The Quiescent Landscape

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‘Heartwood’, Bradgate Park, Leicestershire

Winter Song


Wilfred Owen

The browns, the olives, and the yellows died

And were swept up to heaven; where they glowed

Each dawn and set of sun til Christmastide,

And when the land lay pale for them, pale-snowed,

Fell back, and down the snow drifts flames and flowed.

From off your face, into the winds of winter,

The sun-brown and the summer-gold are blowing;

But they shall gleam with spiritual glitter,

When paler beauty on your brows falls snowing,

And through those snows my looks shall be soft-going.


Bradgate Park, Leicestershire

Like the trees, I begin to truly burst into life as the days start to lengthen. Penning this, winter solstice approaching, I look forward to that first moment, often around mid March, when I can stand in the garden, close my eyes & hold my face to the sun & feel its warmth gently radiate across my skin. My inner spirit, like the sap within the trees, starts to rise & come to life. I have always been free-spirited & often find winter restrains, stifles & sometimes can even suffocate this fire within me. Even the requirement to don a tightly buttoned up coat, socks and boots mean I can’t physically move with the freedom I want to, let alone feel the earth beneath my feet! I do acknowledge this is probably sheer poppycock to most but to some of you out there I know you get where I am coming from!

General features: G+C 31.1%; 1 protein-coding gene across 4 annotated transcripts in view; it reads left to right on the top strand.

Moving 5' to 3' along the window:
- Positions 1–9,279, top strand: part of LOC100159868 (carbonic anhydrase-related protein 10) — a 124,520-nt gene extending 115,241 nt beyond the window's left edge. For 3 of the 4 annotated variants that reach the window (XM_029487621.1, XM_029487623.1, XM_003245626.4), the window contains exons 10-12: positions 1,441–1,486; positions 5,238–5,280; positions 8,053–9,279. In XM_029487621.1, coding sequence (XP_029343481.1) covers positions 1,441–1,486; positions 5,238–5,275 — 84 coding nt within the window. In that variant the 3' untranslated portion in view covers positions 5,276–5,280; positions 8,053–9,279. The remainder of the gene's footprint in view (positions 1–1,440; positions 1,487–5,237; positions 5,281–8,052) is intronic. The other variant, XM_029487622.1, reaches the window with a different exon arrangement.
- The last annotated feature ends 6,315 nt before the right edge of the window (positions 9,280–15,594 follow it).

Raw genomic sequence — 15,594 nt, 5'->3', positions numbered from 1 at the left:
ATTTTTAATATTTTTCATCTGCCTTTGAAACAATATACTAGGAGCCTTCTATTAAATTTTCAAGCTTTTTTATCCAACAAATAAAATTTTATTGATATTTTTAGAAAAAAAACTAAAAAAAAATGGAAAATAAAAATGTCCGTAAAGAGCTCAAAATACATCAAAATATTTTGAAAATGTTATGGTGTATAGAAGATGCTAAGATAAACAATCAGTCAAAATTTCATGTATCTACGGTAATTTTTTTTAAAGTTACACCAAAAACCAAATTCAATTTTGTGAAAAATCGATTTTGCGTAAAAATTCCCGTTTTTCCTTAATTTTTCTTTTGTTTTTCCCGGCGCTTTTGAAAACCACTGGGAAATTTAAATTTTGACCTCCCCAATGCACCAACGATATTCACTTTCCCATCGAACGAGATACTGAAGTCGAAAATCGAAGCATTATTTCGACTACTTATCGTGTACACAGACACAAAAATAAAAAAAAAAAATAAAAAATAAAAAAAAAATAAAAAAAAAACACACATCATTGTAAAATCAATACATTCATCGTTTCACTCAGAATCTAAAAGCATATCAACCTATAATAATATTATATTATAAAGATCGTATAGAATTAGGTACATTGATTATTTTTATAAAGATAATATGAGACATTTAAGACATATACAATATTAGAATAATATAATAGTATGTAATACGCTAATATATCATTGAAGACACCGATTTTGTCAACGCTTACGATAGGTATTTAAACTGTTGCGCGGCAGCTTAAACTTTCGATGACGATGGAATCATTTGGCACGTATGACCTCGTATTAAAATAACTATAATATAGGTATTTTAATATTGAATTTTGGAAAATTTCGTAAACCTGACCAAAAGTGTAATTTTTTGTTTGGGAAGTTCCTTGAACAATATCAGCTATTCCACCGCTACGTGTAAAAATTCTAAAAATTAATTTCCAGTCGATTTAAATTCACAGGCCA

I do therefore grab every opportunity I can to be outside, either in my garden or observing & exploring my favourite landscapes: The Vale of Belvoir, Bradgate Park, Beacon Hill, The Lake District, Dartmoor or my ever beautiful North Cornish coast, even if it is in a coat or indeed a winter wetsuit!!


Winter bracken on a February descent off Fairfield Horseshoe, Lake District

The Winter landscape is indeed a thing of ethereal beauty. What remains once the winter winds have stripped the trees of the last few tenacious leaves & the birds devoured the dwindling supply of berries may well be a skeletal landscape, but it is a beautiful one. Mother Nature may be resting, taking a well earned breath, but the silhouettes of the landscape she gifts us set against our winter skies can be breathtaking.


From my garden – Ilex aquifolium (Holly)


Fennel seed heads

With winter & the absence of the summer greenery, I feel the skies are bigger, more expansive. I love the sense of space this brings especially when at the snowy 873m summit of Fairfield, my favourite Lakeland Fell. The sense of emptiness & void is inherently calming and I begin to understand the need for Mother Nature to just take time out to rest, recharge & quietly catch her breath. Perhaps I to should take heed of her ebb & flow & follow her rhythmic lead!


Fairfield Horseshoe, Lake District

With the absence & distraction of spring, summer & autumnal foliage, previously hidden colours, textures & forms come to the fore. The vivid greens of algaes & lichens on the north side of trees & clefts of branches are discovered or the fractal forms of bracken & ferns, accentuated by a hoar frost, are observed more keenly.


Winter, Bradgate Park, Leicestershire

As winter marches on I will try to echo the words of Owen in his ‘Winter Song’ & allow my inner self to be sprinkled with ‘spiritual glitter’. Without doubt, to be able to sparkle is so much, much more preferable than to be stifled ✨✨✨💚💚💚


The Lake District & an abundance of wintery sparkle! 






Lend me your eyes; I will change what you see

This weeks pickings for the vase